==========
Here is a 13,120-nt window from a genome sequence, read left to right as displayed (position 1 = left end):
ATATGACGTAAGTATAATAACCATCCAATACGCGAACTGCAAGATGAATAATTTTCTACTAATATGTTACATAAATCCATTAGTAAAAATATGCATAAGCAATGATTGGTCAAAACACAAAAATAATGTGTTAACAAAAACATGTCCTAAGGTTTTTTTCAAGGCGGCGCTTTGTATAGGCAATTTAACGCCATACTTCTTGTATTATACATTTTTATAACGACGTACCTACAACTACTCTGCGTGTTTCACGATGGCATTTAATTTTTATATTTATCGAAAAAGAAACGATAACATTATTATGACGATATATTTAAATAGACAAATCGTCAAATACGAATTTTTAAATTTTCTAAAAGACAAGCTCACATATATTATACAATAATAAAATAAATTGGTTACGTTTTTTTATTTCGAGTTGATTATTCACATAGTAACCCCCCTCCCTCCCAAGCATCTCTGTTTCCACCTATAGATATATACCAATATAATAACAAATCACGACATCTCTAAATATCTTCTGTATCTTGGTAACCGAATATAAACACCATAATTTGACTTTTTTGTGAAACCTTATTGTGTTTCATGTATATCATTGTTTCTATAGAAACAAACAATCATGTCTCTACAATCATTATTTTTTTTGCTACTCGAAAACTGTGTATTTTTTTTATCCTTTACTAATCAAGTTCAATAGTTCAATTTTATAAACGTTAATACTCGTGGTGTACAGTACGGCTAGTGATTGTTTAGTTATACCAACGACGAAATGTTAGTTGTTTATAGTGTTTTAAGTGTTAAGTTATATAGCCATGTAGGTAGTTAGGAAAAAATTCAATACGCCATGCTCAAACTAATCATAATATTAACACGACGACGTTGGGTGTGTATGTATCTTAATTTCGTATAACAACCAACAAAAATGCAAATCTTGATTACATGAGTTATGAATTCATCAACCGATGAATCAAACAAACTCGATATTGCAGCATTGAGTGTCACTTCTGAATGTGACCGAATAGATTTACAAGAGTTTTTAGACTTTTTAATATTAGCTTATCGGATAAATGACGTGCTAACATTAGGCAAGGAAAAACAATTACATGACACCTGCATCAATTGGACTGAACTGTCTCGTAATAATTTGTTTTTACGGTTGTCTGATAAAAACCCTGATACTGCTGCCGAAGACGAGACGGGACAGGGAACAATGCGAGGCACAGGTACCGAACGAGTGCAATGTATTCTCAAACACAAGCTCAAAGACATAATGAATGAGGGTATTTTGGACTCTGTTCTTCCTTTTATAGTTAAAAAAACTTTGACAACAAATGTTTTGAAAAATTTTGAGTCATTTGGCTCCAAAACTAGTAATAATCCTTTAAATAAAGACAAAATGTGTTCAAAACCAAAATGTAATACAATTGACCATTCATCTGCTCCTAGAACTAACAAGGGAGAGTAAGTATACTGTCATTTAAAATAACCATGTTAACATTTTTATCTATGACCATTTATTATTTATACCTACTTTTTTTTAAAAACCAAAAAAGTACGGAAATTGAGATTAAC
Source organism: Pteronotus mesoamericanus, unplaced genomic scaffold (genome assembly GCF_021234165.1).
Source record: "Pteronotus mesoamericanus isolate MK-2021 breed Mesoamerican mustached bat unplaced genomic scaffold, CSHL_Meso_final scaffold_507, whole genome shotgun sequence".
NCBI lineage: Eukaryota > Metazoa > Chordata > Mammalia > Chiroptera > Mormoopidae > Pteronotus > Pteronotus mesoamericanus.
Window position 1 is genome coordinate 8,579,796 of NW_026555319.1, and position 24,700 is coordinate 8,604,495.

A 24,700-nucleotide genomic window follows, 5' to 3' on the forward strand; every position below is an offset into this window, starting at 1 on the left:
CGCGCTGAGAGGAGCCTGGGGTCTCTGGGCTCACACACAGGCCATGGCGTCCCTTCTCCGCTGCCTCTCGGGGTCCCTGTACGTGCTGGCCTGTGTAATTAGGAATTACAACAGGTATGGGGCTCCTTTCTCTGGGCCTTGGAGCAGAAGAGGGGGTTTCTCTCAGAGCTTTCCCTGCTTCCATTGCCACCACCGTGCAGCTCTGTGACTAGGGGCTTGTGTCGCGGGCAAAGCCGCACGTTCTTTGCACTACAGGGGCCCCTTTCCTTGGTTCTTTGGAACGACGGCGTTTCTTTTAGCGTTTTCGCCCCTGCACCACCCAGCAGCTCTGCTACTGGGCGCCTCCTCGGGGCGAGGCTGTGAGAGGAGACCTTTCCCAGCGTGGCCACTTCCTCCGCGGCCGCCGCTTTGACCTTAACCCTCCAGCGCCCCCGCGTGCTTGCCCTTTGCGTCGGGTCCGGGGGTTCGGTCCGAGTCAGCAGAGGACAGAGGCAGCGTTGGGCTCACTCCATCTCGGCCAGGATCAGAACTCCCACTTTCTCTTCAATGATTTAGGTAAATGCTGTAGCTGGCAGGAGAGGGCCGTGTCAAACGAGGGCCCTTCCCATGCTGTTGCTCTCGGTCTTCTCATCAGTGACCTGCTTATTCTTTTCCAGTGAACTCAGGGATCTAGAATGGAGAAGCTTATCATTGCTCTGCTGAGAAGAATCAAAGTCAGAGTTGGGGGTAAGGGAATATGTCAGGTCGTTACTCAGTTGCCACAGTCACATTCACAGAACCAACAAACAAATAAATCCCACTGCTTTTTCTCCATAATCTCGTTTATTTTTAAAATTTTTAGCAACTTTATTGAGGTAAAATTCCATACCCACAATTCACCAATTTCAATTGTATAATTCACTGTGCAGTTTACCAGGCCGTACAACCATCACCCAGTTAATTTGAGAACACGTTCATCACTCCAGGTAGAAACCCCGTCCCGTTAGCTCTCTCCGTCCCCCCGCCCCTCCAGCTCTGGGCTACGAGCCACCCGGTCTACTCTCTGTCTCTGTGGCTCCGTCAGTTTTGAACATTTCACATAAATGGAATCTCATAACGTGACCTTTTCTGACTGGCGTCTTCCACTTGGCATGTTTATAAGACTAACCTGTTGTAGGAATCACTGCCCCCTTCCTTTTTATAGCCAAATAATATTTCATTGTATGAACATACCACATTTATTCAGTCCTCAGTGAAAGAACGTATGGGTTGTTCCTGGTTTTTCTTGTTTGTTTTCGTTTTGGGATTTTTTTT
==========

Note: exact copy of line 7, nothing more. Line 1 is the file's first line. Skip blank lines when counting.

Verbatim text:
A 24,700-nucleotide genomic window follows, 5' to 3' on the forward strand; every position below is an offset into this window, starting at 1 on the left: